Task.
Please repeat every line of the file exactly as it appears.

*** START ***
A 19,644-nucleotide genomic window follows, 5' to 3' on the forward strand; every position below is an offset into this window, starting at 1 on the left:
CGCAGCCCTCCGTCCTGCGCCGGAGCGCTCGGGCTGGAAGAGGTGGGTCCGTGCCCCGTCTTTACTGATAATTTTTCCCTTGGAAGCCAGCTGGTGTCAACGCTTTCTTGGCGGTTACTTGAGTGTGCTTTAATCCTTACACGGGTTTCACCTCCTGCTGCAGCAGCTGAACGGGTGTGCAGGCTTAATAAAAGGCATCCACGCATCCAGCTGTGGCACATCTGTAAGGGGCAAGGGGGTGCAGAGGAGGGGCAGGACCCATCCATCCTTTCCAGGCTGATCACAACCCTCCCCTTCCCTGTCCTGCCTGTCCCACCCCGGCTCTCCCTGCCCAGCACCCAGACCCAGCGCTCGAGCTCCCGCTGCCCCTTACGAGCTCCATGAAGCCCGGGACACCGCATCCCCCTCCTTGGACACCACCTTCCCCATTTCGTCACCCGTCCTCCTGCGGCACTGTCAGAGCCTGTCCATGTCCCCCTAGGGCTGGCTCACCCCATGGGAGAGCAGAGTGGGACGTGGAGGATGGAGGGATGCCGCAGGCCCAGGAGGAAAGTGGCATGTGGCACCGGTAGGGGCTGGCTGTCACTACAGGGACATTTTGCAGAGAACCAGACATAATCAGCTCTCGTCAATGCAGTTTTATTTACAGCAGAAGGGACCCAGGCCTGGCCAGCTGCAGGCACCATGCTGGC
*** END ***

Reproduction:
A 19,644-nucleotide genomic window follows, 5' to 3' on the forward strand; every position below is an offset into this window, starting at 1 on the left:
CGCAGCCCTCCGTCCTGCGCCGGAGCGCTCGGGCTGGAAGAGGTGGGTCCGTGCCCCGTCTTTACTGATAATTTTTCCCTTGGAAGCCAGCTGGTGTCAACGCTTTCTTGGCGGTTACTTGAGTGTGCTTTAATCCTTACACGGGTTTCACCTCCTGCTGCAGCAGCTGAACGGGTGTGCAGGCTTAATAAAAGGCATCCACGCATCCAGCTGTGGCACATCTGTAAGGGGCAAGGGGGTGCAGAGGAGGGGCAGGACCCATCCATCCTTTCCAGGCTGATCACAACCCTCCCCTTCCCTGTCCTGCCTGTCCCACCCCGGCTCTCCCTGCCCAGCACCCAGACCCAGCGCTCGAGCTCCCGCTGCCCCTTACGAGCTCCATGAAGCCCGGGACACCGCATCCCCCTCCTTGGACACCACCTTCCCCATTTCGTCACCCGTCCTCCTGCGGCACTGTCAGAGCCTGTCCATGTCCCCCTAGGGCTGGCTCACCCCATGGGAGAGCAGAGTGGGACGTGGAGGATGGAGGGATGCCGCAGGCCCAGGAGGAAAGTGGCATGTGGCACCGGTAGGGGCTGGCTGTCACTACAGGGACATTTTGCAGAGAACCAGACATAATCAGCTCTCGTCAATGCAGTTTTATTTACAGCAGAAGGGACCCAGGCCTGGCCAGCTGCAGGCACCATGCTGGC